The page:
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‘Plastic recycling is a dead-end street’, claims Greenpeace

Beverage giants champion the circular model of recycling plastic bottles and using recycled content in new bottles as a way to reduce plastic waste and use of virgin plastic. Has the beverage industry got it all wrong?

A new report from Greenpeace USA criticises this model: calling for an industry-wide rethink and a complete shift to reuse and refill.

“Companies can no longer use recycling as a smokescreen to divert attention from the systemic changes that are needed,” it says.

Much of the packaging sustainability focus in the beverage industry to date has been on recycling and using recycled content. But Greenpeace says the strategy fails at the first hurdle in that, in fact, no type of plastic in the packaging in the US meets the definition of recyclable used by the Ellen MacArthur Foundation’s New Plastic Economy’

And it says recycling of plastic waste fails because it is ‘difficult to collect, virtually impossible to sort for recycling, environmentally harmful to reprocess, often made of and contaminated by toxic materials, and not economical to recycle.’

Lisa Ramsden, Greenpeace USA Senior Plastics Campaigner, said: “Corporations have worked with industry front groups to promote plastic recycling as the solution to plastic waste for decades. But the data is clear: practically speaking, most plastic is just not recyclable. The real solution is to switch to systems of reuse and refill.”

Is recyclable plastic actually recycled? (not really)

The report, ‘Circular Claims Fall Flat Again’ (2022 edition) covers all plastics used in F&B and other common household items, although the environmental advocate has consistently targeted plastic bottles (with high-profile campaigns against Coca-Cola in particular due to its size and continues to do so in this latest edition.

The report notes overall plastic recycling was estimated to have declined to about 5–6% in 2021, down from a high of 9.5% in 2014 and 8.7% in 2018.

Companies such as Coca-Cola and PepsiCo have committed to ensuring all of their packaging will become 100% recyclable in the near future.

But Greenpeace questions the actual recycling levels of PET #1 (used in plastic bottles) and HDPE #2 (milk bottles and juice bottles). While companies tend to use the term ‘recyclable’ in meaning that the material used can, theoretically, be recycled: that’s a long way from meaning that it actually is recycled or that appropriate recycling infrastructure even exists.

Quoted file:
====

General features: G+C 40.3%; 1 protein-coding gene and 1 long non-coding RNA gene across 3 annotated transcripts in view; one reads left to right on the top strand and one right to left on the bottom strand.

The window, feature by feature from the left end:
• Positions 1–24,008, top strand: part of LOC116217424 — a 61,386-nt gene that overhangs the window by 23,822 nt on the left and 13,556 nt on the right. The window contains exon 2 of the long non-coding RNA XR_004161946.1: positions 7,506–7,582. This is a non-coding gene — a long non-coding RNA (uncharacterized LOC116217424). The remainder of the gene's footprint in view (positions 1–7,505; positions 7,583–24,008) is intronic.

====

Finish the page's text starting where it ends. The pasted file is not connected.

“By Ellen MacArthur Foundation’s New Plastic Economy (EMF NPE), an item must have a 30% recycling rate to receive the “recyclable” classification, “says Greenpeace

“Two of the most common plastics in the U.S. that are often considered recyclable – PET #1 and HDPE #2, typically bottles and jugs – fall well below the EMF NPE threshold, only achieving reprocessing rates of 20.9% and 10.3%, respectively.

“For every other type of plastic, the reprocessing rate is less than 5%. While PET #1 and HDPE #2 were previously thought of as recyclable, this report finds that being accepted by a recycling processing plant does not necessarily result in them being recycled – effectively negating the recyclability claim.

Reuse and refill

Greenpeace is calling on companies to ‘urgently’ move to reuse systems and packaging-free approached: asking them to target at least 50% reusable packaging by 2030.

“Sectors for which a switch to reuse is comparatively easy – such as soft drinks, mineral water, alcoholic beverages, and coffee chains – should set more ambitious targets,” ​it adds.

It also wants to see a standardised reusable packaging system and shared reuse systems and infrastructure.

Greenpeace believes that companies must take action now to eliminate single-use plastics and packaging and not rely on false solutions such as recycling (advanced, chemical, or otherwise), recycled content, and material substitution.

Viable alternatives to single-use plastics and packaging, such as reuse and refill systems, exist and need to be rapidly scaled up and invested in by the world’s biggest plastic polluters.

“These companies can no longer use recycling as a smokescreen to divert attention from the systemic changes that are needed.” Read the full article